Cultivars differ in susceptibility to BER, with beefsteak and plum types of tomato being particularly susceptible. Susceptibility is related partly to fruit yield, and two susceptible cultivars of tomato (Calypso and Spectra) were shown to have a higher rate of fruit set than a nonsusceptible cultivar (Counter) (70). The so-called calcium-efficient strains of tomato do not have lower incidence of BER, since although they accumulate more dry matter than Ca-inefficient strains, this accumulation is predominantly in the leaves (64). Cultivars with relatively small fruits, such as Counter (70), and with xylem development in the fruit that is still strong under saline conditions (71), are able to accumulate comparatively high proportions of their calcium in the distal end of the fruits under such conditions and are less susceptible to BER (64). However, cultivars with low yields of fruits per plant may show even lower incidence of BER than those with high yields (64).

Losses of tomatoes to BER in commercial horticulture can reach 5% in some crops, representing a substantial loss of potential income. The main approaches to prevent BER are to use less-susceptible cultivars and to cover the south-facing side of the glasshouse (in the northern hemisphere) with white plastic or whitewash to limit the amount of solar radiation of the nearest plants and prevent their fruits from developing too quickly in relation to their abilities to accumulate calcium.

5.3.2.3 Calcicole and Calcifuge Species

In general, calcicole species contain high concentrations of intracellular calcium, and calcifuge species contain low concentrations of intracellular calcium. The different geographic distributions of these plants seem to be largely determined by a range of soil conditions other than just calcium concentration in the soil per se. In the calcareous soils favored by calcicoles, in addition to high concentration of Ca2+, pH is high, giving low solubility of heavy metal ions and high concentrations of nutrient and bicarbonate ions. In contrast, the acid soils favored by calcifuges have low pH, high solubility of heavy metal ions, and low availability of nutrients (5).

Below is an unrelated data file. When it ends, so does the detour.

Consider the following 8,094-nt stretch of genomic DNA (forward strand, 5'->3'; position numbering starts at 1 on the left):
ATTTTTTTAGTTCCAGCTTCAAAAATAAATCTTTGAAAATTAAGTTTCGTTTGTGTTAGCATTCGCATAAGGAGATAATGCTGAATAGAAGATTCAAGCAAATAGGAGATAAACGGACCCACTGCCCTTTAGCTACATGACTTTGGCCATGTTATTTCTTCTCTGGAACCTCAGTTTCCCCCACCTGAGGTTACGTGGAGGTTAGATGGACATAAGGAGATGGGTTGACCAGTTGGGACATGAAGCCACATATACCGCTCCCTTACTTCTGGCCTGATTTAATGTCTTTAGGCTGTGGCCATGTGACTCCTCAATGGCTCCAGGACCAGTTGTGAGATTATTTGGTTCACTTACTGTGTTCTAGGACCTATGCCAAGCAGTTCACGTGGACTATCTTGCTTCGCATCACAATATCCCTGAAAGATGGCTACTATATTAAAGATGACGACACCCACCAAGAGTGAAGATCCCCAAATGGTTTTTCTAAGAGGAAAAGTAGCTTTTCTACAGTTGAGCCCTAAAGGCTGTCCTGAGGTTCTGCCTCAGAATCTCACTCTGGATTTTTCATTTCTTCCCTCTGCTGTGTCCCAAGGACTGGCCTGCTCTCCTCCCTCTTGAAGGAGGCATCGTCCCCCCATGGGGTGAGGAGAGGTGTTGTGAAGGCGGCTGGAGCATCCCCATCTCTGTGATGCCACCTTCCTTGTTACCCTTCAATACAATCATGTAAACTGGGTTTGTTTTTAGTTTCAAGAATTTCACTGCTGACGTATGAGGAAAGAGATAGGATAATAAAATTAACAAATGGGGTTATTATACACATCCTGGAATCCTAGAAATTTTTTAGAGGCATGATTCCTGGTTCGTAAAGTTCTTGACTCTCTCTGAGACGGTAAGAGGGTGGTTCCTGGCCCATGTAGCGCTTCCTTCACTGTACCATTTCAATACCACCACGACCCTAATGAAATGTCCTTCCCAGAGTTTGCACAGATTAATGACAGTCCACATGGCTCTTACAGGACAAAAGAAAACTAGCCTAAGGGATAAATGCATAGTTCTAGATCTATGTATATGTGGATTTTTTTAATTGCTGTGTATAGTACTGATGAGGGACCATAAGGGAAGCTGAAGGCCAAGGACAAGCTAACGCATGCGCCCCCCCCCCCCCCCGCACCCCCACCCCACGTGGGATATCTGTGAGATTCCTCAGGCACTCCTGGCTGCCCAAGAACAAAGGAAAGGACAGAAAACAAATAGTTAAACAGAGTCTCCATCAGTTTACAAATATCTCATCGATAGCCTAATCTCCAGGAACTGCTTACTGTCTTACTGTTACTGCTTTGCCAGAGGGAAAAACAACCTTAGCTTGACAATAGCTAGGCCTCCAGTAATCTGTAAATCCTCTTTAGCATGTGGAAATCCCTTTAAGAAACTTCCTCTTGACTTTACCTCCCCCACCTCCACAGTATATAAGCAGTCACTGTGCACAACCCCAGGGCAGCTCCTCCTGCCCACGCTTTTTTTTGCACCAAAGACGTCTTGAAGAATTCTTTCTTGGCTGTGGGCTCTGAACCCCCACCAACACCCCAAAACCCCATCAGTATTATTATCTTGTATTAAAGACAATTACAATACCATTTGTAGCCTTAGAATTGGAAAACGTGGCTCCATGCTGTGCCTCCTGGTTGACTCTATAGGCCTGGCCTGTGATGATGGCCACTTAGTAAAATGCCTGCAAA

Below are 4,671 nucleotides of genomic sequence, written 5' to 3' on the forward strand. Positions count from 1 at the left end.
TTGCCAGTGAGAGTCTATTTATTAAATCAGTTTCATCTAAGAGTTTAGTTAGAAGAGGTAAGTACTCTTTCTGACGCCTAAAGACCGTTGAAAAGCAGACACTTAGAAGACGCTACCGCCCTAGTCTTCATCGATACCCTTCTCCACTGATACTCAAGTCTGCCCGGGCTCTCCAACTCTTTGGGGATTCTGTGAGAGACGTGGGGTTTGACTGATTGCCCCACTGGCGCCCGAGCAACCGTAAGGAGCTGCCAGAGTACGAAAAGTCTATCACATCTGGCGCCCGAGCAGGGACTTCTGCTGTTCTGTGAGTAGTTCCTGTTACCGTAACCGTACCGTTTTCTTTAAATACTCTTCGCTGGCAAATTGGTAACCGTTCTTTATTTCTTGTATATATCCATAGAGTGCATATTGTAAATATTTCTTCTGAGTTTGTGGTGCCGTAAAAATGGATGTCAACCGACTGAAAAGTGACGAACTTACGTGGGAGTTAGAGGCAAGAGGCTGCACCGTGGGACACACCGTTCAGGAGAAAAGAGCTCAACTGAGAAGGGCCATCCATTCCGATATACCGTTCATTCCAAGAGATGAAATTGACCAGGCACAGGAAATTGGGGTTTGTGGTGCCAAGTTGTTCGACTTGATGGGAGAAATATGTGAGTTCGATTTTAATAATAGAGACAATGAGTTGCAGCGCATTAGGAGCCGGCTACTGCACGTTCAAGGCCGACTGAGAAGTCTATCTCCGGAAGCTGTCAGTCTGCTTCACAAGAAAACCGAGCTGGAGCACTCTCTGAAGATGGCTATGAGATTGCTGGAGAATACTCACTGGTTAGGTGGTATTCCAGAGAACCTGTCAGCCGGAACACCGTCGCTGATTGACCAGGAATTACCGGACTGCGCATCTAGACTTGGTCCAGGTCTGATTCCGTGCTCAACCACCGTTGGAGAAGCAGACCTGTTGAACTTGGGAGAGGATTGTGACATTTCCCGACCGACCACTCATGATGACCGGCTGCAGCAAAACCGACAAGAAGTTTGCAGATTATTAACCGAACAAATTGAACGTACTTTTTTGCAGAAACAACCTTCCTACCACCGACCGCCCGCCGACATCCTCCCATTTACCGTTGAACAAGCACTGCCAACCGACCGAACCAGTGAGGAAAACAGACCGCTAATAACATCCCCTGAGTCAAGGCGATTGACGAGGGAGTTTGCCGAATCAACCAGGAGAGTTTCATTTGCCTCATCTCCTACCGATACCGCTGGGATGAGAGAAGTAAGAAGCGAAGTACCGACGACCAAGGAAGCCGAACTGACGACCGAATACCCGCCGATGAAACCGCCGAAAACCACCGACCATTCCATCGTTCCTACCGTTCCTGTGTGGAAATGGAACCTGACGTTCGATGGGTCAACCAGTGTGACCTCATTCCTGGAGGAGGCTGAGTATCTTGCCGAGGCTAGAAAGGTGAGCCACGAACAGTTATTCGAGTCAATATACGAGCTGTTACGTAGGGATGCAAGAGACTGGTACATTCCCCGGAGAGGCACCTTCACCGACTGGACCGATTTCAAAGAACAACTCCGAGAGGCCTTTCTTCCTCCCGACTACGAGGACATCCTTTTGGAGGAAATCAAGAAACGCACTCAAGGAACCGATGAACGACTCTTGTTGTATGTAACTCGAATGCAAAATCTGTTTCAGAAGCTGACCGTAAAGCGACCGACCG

The growth of calcicole species is related strongly to the concentration of calcium in the soil, but the inability of calcicole species to grow in acid soils is linked strongly to an inability to tolerate the high concentrations of ions of heavy metals, in particular Al3+, Mn2+, and Fe3+ (5,72). For calcifuge species, the difficulty in growing in a calcareous soil stems from an inability to absorb iron, although in some calcareous soils low availability of phosphate may also be a critical factor.

In an experiment with tropical soils in which the sorption of phosphate from Ca(H2PO4)2 solution (and its subsequent desorption) were measured, pretreating the soil with calcium sulfate solution increased the sorption of phosphate (73). In the most acid of the soils tested, sorption of phosphate was increased by 93%. Because the extracts of the soil became more acid following calcium sulfate treatment, it appears that the calcium was attracted to the sites previously occupied by H+ ions, and when present, itself offered more sites for sorption of phosphate ions. Where the supply of phosphorus to plants is limited because it is sorbed to soil inorganic fractions, it seems as if sorption to calcium is more difficult to break than sorption to other components. In an experiment in which wheat (Triticum aestivum L.) and sugar beet (Beta vulgaris L.) were grown in a fossil Oxisol, with mainly Fe/Al-bound P, and in a Luvisol, a subsoil from loess with free CaCO3 and mainly Ca-bound P, both species (but particularly the sugar beet) were able to mobilize the Fe/Al-bound P more than the Ca-bound P (74).

Some plants are much more efficient than others at taking up phosphate from calcium-bound pools in the soil. One efficient species is buckwheat (Fagopyrum esculentum Moench). In a comparison of this species and wheat, the buckwheat took up 20.1 mg P per pot compared with 2.1 mg P per pot for wheat if nitrogen was supplied as nitrate (75). Changing the nitrogen supply to ammonium nitrate increased phosphorus accumulation by the wheat largely, with very little effect on the buckwheat, indicating that it is the capacity of buckwheat to acidify the rhizosphere even when the nitrogen supply is nitrate that makes buckwheat able to utilize this firmly bound source of phosphorus.